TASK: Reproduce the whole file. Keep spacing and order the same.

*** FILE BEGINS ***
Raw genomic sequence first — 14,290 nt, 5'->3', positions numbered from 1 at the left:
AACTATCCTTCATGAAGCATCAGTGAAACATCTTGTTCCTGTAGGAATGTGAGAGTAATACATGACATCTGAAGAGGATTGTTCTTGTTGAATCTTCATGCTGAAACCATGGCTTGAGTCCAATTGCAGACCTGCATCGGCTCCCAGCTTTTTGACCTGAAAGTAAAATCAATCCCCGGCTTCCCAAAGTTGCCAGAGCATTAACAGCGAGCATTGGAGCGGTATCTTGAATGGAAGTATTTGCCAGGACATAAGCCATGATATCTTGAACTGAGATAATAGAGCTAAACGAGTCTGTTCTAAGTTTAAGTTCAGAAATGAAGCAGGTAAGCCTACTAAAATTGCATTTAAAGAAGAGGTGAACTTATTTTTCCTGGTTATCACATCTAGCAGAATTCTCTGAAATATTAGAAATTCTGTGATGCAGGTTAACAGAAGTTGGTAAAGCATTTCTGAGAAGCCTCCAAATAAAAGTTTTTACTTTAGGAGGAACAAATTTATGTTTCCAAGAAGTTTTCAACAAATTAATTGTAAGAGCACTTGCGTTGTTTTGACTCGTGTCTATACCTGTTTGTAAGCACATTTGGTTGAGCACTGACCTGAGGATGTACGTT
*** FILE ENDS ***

Raw genomic sequence first — 14,290 nt, 5'->3', positions numbered from 1 at the left:
AACTATCCTTCATGAAGCATCAGTGAAACATCTTGTTCCTGTAGGAATGTGAGAGTAATACATGACATCTGAAGAGGATTGTTCTTGTTGAATCTTCATGCTGAAACCATGGCTTGAGTCCAATTGCAGACCTGCATCGGCTCCCAGCTTTTTGACCTGAAAGTAAAATCAATCCCCGGCTTCCCAAAGTTGCCAGAGCATTAACAGCGAGCATTGGAGCGGTATCTTGAATGGAAGTATTTGCCAGGACATAAGCCATGATATCTTGAACTGAGATAATAGAGCTAAACGAGTCTGTTCTAAGTTTAAGTTCAGAAATGAAGCAGGTAAGCCTACTAAAATTGCATTTAAAGAAGAGGTGAACTTATTTTTCCTGGTTATCACATCTAGCAGAATTCTCTGAAATATTAGAAATTCTGTGATGCAGGTTAACAGAAGTTGGTAAAGCATTTCTGAGAAGCCTCCAAATAAAAGTTTTTACTTTAGGAGGAACAAATTTATGTTTCCAAGAAGTTTTCAACAAATTAATTGTAAGAGCACTTGCGTTGTTTTGACTCGTGTCTATACCTGTTTGTAAGCACATTTGGTTGAGCACTGACCTGAGGATGTACGTT